I wrote the post yesterday to help provide context on that piece. Wanted to show that progressives were winning the fight for the party, over the long-term.

Haven't found the time to read all of the HuffPo piece yet, though. Looks really good.

[ Parent ]
Reform the Senate rules. (4.00 / 3)
" As such, if we want a more progressive government, it will require not just more and better Democrats, but also better Republicans."

This assumes the continued need for a supermajority, yes?  If we ditch the filibuster (or adapt some variant which can ultimately be ended with 51 votes) the Republican party becomes irrelevant so long as we can hold a majority of seats with a little margin for error.

True enough. (4.00 / 1)
...if we want a more progressive government, it will require not just more and better Democrats, but also better Republicans.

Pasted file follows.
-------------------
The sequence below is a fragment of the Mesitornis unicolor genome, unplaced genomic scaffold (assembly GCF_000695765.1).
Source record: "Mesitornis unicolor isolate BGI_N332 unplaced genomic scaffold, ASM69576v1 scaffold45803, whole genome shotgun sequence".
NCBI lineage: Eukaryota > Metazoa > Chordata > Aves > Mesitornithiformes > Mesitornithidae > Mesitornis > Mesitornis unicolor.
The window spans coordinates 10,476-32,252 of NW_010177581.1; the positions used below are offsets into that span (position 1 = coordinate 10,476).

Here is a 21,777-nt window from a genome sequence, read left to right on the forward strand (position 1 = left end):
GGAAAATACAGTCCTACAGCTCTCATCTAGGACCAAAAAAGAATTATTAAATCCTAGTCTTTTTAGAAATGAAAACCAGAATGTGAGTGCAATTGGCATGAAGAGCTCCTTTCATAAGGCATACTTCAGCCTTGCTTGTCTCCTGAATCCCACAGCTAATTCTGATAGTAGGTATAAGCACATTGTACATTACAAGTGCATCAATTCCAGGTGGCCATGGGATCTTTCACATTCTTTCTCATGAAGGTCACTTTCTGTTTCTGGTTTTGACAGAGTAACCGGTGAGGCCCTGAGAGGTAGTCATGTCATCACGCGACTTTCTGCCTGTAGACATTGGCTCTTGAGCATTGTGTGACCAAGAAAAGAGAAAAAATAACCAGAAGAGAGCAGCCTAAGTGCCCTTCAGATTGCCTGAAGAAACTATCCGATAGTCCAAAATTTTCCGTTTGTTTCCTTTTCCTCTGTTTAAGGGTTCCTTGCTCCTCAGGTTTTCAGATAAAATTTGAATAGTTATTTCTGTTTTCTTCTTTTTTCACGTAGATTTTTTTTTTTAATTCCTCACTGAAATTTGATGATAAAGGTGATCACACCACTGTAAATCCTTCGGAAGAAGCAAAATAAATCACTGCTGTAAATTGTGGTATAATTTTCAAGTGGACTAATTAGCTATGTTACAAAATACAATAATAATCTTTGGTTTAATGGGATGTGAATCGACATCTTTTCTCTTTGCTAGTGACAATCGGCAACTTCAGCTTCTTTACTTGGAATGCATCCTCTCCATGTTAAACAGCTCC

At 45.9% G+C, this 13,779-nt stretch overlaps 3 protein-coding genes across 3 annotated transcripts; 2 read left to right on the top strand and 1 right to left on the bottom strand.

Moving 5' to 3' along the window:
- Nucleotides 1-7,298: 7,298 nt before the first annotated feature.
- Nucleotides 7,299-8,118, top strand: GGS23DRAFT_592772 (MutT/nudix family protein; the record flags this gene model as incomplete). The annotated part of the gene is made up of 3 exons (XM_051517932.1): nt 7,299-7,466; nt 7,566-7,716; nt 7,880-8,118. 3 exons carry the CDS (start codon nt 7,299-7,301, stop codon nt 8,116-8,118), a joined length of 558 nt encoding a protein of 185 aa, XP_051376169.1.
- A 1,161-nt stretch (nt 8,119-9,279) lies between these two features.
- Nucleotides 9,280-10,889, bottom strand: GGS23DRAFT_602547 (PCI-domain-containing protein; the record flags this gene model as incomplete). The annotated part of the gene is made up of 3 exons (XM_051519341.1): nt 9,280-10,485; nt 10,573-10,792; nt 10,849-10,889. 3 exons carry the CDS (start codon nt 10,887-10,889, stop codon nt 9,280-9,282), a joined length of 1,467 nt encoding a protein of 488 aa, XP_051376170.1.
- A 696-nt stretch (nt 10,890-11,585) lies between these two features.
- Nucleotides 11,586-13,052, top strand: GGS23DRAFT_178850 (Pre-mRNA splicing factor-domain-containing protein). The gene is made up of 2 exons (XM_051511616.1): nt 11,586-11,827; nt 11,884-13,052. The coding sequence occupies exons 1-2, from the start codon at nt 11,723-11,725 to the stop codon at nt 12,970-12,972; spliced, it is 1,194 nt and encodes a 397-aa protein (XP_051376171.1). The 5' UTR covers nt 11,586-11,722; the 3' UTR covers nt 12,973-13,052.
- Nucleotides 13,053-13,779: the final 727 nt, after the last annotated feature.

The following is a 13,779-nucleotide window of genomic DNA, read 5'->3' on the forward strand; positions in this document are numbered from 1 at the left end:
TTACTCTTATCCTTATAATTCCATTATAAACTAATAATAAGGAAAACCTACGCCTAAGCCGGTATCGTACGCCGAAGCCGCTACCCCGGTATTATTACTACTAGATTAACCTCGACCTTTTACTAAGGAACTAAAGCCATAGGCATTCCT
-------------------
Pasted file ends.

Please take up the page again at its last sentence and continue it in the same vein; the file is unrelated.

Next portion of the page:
As an independent/unaffiliated I've considered registering as a Republican because they "need me" more than the Democrats do.

You could wonder about what a similar "breakout" of the Republicans would look like in the graph Paul offers, but when I go back and look at Paul's charts for Beliefs About Obama by Ideology, I suspect there might not be much of a spread at all.  

Those Southern Democrats really are in a class by themselves and have been for awhile.  That decade between 1939 and 1949 is one I need to better understand and think about more deeply.

that's not the only way to make the republcians more liberal (4.00 / 2)